Oral thrush (oral candidiasis) is an infection of the mouth and throat that is caused by candida fungi and is characterized by yellow-white spots in the oral cavity. Also, other organs such as the gastrointestinal tract, genital area or esophagus can be affected by the thrush.(1)
How Common Is Oral Thrush Or Is It A Rare Disease?
Oral thrush is most common in infants and the elderly, those who have weakened immune systems. But it can happen at any age. Young people develop thrush, especially if their immune system is weak. The severe form of oral thrush is rare. Babies less than two months old are more common to this disease as their immune system remains underdeveloped.
Research has shown that Candida infections have increased over the past ten to twenty years, with the transition from harmless to the symptomatic infection being very fluid. In babies, Candida fungi were detected in about 22 to 24 percent of all examined patients in the first two months, with 95% of the babies showing symptoms of an oral cavity. A very frequent occurrence of oral thrush also occurs in caries, in denture wearers, but also various underlying diseases.(1)
Oral thrush is mainly triggered by Candida fungi, which are among the so-called opportunistic pathogens, which means that they only trigger an infection if living conditions are very favorable. Many healthy adults have Candida fungi without causing symptoms or oral thrush. As long as the immune system is healthy, it can also keep the fungi at bay.(2)
Symptoms Of Oral Thrush
Acute oral thrush usually begins with reddening of the mucous membrane, which takes on a dry, shiny and smooth appearance over time. The tongue papillae often disappear with oral thrush. After about three to four days, pin-sized, irregular, whitish specks appear that resemble cotton and look creamy. A yellowish layer may also form and the white coverings can be seen.
Because the fungi are very active, bad breath can also occur in oral thrush and the body begins to fight the pathogens. So, the lymph nodes also swell, which indicates that the immune system is increasingly active. The damaged oral mucosa causes pain, which can be problematic especially for infants suffering since they are naturally more sensitive and often refuse to drink.
If the oral thrush is not treated in the early stages, the pathogens can spread. Possible secondary complications are vomiting and heartburn, which can add to the typical symptoms.(2)
Diagnosis Of Oral Thrush
To diagnose oral thrush, the doctor takes a smear as there are antigens in the blood if there is an infection. In the case of oral thrush, the material is removed where the pathogen probability is highest, e.g. from the white deposits or under the denture. The material is then analyzed under the microscope with the addition of a saline solution. Also, a fungus culture can be grown on a suitable nutrient medium to determine the type of pathogen.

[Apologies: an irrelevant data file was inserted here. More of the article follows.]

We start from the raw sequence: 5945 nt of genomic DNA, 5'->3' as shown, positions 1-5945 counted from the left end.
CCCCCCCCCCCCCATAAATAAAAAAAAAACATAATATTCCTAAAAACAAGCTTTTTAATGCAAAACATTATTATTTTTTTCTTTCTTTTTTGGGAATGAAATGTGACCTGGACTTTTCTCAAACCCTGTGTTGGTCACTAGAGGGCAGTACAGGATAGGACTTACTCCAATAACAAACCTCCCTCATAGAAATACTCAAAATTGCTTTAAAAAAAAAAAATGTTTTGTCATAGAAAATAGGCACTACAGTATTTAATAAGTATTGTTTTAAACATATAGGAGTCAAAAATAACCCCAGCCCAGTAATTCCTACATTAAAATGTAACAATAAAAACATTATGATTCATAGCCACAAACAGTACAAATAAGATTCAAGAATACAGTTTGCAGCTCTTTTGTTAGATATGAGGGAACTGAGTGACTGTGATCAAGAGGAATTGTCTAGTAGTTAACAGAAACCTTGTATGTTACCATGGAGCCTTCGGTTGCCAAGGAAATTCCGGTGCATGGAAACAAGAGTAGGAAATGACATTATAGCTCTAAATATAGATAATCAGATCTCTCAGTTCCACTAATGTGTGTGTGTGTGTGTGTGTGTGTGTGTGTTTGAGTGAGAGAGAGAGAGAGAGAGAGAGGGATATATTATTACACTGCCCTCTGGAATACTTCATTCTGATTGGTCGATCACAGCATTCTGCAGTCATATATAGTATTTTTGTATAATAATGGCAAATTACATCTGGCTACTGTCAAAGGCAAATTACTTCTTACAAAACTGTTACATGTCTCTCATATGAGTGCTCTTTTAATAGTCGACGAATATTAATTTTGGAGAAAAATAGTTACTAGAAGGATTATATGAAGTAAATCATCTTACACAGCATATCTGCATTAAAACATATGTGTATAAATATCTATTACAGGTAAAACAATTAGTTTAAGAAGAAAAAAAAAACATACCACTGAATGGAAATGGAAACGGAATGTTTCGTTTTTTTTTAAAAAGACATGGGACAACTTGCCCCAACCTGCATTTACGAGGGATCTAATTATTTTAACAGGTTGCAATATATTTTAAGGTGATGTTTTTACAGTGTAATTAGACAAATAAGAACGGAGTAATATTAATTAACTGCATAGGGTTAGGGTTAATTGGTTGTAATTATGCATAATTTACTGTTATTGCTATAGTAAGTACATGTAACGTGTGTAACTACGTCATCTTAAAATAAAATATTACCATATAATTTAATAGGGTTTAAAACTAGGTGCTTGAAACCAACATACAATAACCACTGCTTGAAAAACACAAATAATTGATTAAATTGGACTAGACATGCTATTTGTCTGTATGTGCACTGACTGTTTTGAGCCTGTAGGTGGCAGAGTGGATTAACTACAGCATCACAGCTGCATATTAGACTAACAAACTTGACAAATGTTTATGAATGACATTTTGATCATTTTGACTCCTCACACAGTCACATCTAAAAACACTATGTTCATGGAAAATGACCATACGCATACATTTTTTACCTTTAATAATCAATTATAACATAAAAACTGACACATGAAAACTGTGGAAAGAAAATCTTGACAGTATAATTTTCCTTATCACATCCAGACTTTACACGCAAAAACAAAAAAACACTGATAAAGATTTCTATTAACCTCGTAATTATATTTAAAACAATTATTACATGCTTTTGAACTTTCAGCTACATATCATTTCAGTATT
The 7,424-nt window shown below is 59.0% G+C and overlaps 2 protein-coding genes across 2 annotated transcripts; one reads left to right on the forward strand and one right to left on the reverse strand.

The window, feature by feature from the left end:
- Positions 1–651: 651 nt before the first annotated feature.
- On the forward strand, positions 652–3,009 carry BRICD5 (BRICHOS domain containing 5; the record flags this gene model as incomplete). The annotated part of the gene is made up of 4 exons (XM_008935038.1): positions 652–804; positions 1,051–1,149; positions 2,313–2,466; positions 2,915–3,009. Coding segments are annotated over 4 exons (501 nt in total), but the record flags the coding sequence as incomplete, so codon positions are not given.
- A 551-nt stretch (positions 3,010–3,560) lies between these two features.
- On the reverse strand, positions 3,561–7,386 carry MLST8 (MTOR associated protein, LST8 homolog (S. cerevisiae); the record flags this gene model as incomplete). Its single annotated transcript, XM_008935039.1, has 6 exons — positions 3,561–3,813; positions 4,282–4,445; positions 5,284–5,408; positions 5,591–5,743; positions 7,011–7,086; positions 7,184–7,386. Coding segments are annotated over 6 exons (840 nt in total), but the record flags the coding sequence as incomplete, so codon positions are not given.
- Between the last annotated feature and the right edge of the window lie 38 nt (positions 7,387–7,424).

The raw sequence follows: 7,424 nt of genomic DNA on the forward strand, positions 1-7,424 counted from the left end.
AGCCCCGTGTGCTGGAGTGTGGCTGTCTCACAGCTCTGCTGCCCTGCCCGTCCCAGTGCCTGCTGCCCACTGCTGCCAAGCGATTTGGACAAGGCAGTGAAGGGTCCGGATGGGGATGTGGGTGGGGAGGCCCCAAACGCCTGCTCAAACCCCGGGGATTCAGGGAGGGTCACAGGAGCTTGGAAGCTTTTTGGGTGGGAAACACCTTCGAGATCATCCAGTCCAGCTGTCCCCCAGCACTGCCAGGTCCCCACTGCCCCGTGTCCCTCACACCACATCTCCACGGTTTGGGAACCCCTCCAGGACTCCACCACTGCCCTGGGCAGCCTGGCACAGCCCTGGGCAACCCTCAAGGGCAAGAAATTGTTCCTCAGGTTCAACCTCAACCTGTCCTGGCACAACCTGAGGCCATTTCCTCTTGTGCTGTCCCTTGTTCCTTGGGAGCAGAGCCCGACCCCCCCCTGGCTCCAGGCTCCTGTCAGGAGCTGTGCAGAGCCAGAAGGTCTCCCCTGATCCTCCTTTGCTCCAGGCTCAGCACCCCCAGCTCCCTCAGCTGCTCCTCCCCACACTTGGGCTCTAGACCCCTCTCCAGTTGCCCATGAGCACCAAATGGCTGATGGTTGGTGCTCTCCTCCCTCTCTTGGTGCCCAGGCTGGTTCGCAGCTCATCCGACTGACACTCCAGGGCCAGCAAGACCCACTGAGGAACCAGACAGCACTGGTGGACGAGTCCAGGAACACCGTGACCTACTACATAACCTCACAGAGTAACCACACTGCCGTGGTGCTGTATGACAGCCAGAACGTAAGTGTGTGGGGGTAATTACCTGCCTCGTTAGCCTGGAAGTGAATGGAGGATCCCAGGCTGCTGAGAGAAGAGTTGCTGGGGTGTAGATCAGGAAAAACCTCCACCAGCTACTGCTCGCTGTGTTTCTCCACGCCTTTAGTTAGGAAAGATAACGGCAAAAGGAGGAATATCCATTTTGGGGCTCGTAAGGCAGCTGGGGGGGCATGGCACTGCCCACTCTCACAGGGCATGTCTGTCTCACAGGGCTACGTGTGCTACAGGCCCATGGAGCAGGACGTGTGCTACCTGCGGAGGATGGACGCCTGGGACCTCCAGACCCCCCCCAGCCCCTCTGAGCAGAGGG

Antibody detection in oral thrush is often relatively unreliable in immunosuppressed patients. When diagnosing oral thrush, the risk of invasive forms and chronic candidiasis should always be assessed.(3)
Treatment For Oral Thrush
Since oral thrush is usually very stubborn, medication is usually given with anti-fungal agents. These are available in the form of suspensions or ointments that are applied to the affected areas. If other organs or the intestine are affected by thrush, a stronger antifungal agent should be taken that works throughout the body. Adequate treatment time is also very important. Also, any type of medication should remain in the mouth for as long as possible. In oral thrush, nystatin, miconazole or amphotericin B are usually used in the form of lozenges or suspensions.
If oral thrush cannot be controlled with topical treatment, systemic therapy with azoles can also be indicated. Fluconazole is an effective drug.
In immunocompetent infants, the polygenes amphotericin B or nystatin are very suitable for treating oral thrush. For the supportive treatment of oral thrush, those affected can also regularly do mouthwashes with antifungal agents. (4)
- Vila T, Sultan AS, Montelongo-Jauregui D, Jabra-Rizk MA. Oral Candidiasis: A Disease of Opportunity. Journal of Fungi. 2020;6(1):15.
- Taylor M, Raja A. Oral Candidiasis (Thrush). StatPearls [Internet]: StatPearls Publishing; 2019.
- Rahmani F, Rezaei N. Refractory Oral Thrush. Pediatric Immunology: Springer; 2019:383-385.
- Porter S, Mercadante V, Fedele S. Oral manifestations of systemic disease. British dental journal. 2017;223(9):683.
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